The Art of John Hubley
Ever since its humble beginnings in the 1880’s, animation has seen many different phases, the creation of numerous animation styles, multitudes of animation studios, and works of cinematography hailed as masterpieces across the globe. Some animations work at creating realistic and life-like movement or visuals, while other ones try to set animation apart from other forms of film and video, testing the limits and breaking the bounds of what we consider natural or realistic. On animator, John Hubley, sought to break away from conventional animation, such as the styles and rules that were practiced at Disney. Over his course of time in the animation industry he worked on and directed numerous influencal and memorable works, and created a well defined yet simplistic style befitting of his goals for animation.
One of the cofounders of the United Productions of America, or UPA, and founder of Storyboard Studios with his wife Faith Hubley, John Hubley was an American background artist, animator, and director for numerous works during his time. His career began in 1935 with work on Snow White and the Seven Dwarfs, and throughout his life he worked at places such as Disney, Screen Gems at Columbia Pictures, UPA, Storyboard Studios, and finally at the National Film Board of Canada. Over the course of his career John aimed to discover new styles of animation that fell away from the typical style used by companies such as Disney. He was a user of limited animation in his works, and worked with the cell animation technique.
John’s animation style is generally simple yet smooth and easy to read, and is easily defined and understood in all of his projects, most notably in animations such as Gerald McBoing–Boing and Rooty Toot Toot. These pieces contain a background generally made up of one color with a few objects or people drawn onto them, simply to help give a viewer an idea of the setting and surroundings. People or figures themselves are simplistic in design, and often times have the lines or coloration that make up their figures overlap. For example, in Rooty Toot Toot Frankie has the color of her hat simply overlaid on the lines making up her head. This limited animation style is also the reason for no characters being completely colored in, such as the bartender from Rooty Toot Toot, who has a simple circle of color to his entire body, or in Gerald McBoing Boing how only parts of many character’s figures are colored in and their skin tones and some clothing is filled in with the backgrounds across the scenes. However is pieces during his time at Storyboard Studios, his figures are more so made up of filled in figures of one or two colors such as in The Hole.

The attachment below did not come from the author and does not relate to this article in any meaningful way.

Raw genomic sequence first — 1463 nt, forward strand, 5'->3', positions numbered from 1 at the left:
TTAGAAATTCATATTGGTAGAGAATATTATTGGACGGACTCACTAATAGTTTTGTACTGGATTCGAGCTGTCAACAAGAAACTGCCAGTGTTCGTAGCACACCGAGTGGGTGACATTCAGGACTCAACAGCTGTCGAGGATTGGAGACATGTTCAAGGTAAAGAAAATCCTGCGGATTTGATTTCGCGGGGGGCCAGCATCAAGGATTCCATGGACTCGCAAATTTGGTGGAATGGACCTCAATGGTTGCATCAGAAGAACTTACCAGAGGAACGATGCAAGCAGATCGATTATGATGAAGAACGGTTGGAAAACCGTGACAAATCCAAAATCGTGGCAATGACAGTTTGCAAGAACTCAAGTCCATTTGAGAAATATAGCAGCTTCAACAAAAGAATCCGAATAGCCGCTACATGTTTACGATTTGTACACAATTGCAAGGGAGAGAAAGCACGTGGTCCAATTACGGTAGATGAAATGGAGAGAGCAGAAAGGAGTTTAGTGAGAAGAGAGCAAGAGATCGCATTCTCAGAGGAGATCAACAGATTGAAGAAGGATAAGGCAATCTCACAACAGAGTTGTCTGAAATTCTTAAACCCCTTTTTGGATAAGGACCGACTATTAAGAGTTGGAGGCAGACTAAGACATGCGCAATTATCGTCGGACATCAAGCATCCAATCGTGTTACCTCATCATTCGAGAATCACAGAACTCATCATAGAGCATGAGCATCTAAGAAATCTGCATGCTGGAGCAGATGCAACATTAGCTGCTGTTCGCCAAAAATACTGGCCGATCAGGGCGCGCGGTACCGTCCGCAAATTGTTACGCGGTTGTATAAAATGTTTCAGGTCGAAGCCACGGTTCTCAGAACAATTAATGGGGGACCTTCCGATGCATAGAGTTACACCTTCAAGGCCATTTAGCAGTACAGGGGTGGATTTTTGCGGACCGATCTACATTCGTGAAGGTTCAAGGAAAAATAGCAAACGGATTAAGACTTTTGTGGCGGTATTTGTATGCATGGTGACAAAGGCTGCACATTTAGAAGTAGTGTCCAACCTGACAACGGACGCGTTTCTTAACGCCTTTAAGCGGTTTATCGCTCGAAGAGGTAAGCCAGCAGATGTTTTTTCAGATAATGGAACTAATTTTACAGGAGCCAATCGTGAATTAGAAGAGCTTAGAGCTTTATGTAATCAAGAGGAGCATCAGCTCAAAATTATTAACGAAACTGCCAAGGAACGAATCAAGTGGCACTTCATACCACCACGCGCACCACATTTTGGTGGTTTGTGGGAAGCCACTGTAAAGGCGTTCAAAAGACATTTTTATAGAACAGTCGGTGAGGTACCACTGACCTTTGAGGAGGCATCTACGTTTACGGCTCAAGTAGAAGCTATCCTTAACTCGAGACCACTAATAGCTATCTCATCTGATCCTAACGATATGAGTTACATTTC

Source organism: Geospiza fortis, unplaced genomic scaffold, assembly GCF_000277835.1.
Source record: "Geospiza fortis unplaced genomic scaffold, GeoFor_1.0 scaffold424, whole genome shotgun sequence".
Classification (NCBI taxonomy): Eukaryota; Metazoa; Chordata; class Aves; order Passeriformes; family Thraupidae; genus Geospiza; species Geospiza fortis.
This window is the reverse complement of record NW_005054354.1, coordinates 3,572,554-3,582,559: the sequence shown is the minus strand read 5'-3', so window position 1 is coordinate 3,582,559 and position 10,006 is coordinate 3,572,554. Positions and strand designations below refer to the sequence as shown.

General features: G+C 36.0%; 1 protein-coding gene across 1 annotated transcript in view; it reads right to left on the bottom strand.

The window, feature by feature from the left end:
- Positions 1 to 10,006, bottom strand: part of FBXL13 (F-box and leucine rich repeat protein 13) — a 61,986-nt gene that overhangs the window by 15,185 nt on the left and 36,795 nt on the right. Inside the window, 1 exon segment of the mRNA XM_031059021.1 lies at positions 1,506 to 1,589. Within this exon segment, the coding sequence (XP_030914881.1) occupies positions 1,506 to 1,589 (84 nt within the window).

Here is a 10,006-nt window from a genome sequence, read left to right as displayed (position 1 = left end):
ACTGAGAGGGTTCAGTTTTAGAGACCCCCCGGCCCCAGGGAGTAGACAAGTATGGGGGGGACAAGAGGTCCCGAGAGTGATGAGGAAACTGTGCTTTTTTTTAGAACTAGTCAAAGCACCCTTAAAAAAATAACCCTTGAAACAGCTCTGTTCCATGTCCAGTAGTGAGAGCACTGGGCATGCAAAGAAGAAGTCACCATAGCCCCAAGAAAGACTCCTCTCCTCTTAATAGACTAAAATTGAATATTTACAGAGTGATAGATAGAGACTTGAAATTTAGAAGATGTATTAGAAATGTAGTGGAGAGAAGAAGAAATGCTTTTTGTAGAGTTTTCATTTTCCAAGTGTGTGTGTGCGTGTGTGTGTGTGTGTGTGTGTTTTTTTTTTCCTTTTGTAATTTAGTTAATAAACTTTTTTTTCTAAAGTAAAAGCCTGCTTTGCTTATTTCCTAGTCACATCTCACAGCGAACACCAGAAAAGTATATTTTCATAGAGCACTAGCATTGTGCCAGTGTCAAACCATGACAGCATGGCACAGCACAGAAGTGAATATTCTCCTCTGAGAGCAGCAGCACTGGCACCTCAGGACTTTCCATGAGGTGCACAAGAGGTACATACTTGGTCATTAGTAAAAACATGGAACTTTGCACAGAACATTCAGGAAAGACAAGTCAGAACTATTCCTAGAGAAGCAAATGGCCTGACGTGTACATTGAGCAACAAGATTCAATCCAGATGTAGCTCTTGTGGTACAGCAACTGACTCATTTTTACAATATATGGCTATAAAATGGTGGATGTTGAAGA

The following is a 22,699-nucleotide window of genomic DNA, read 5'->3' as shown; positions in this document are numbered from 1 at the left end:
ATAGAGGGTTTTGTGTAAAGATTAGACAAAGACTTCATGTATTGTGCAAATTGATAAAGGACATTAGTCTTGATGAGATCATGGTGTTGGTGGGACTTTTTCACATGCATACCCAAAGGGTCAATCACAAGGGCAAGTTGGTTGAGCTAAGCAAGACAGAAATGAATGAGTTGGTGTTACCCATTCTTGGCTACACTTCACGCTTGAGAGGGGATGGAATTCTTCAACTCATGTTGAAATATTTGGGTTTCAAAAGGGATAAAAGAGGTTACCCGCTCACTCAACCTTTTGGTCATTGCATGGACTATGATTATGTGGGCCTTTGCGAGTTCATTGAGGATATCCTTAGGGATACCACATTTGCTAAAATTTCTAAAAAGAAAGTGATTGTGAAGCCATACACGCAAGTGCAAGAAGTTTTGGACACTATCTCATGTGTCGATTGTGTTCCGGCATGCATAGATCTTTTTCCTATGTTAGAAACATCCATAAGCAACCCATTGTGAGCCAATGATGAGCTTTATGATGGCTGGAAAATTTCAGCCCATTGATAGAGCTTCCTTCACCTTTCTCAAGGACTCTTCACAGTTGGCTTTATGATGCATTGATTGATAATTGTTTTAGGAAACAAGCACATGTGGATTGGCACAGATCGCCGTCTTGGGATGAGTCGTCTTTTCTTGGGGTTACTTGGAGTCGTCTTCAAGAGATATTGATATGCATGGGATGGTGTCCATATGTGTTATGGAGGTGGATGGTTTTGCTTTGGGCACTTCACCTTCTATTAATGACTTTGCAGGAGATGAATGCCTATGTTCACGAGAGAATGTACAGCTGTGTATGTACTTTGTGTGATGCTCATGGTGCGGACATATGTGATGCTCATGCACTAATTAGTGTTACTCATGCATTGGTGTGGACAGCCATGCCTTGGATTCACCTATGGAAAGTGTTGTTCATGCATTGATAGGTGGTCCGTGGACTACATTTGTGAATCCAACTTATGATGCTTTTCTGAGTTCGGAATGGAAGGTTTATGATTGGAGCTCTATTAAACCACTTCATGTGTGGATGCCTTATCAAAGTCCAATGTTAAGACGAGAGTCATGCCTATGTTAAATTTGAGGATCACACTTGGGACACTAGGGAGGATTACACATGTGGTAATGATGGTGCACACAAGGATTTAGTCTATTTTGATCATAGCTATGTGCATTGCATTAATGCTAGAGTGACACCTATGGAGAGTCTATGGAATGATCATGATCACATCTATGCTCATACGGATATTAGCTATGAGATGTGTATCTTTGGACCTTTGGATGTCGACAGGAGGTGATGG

In many of John’s works there is evidence of elements such as limited animation, shown through the re-use of previous frames of animation or limiting the movement of a scene to a few simple parts. In The Hole there is a section of animation from 2:38 to 2:56 where the same frames of a worker shaking a rope is reused. In Rooty Toot Toot some frames display no motion of the character’s mouths with the lines they are speaking, an the section of people leaving the scene is played backwards to show them reentering the room. Throughout Gerald McBoing-Boing characters may only have parts of their bodies moved, such as the doctor’s legs or only the mouths and eyebrows on someone’s face. In Rooty Toot Toot the scene of Johnny being shot through the door is reused around three times, simply recolored and having a few elements at the end edited to fit the telling of the story. Other times entire scenes can go by with nearly no animation at all, such as in Moonbird, where the two characters are sitting in a hole and waiting, leaving us only with the dialogue of the two kids. This allows the animations to run on for longer, while cutting down on the work needed to produce the animation.
Moving away from the more realistic approaches used by Disney in their animation, many of John’s works have a more cartoonish and loose feel to their animation. In Rooty Toot Toot characters such as Nelly Bly showcase rubber hose, with her arms and legs twisting around each other wear a normal human body would be unable to do so. Characters have sporadic and bouncy movement to them, and they defy physics or logic, as seen with the bullets from the third telling of Johnny’s death in Rooty Toot Toot or the father’s reactions to noises in Gerald McBoing-Boing. The falling of the worker in The Hole is another example, with his sporadic movement of his limbs. These elements help gives the animations their own free flowing feel to them, and offset them from feeling entirely realistic or restrictive. It helps give the characters a sense of fluidity to them, as if they could move however one wanted them to.
John Hubley is noted for his involvement in companies such as UPA and Storyboard Studios, and the creation of characters such as Gerald McBoing-Boing and Mr. Magoo. He’s worked numerous jobs in the animation field, and constantly worked to press animation as a medium completely unique to itself. John’s use of limited animation had a certain charm to it, as did his simplistic yet memorable designs for characters and sceens in his works. While he did eventually move onto making more fully colored animations, the earlier works such as Moonbird and Rooty Toot Toot will stand out for their unique style and presentation. His looseness in his characters and animation keeps the animations feeling as if they are set in their own world, and helps define cartoonish traits or actions. A simple style, yet in that simplicity there is complexity and rules to be followed.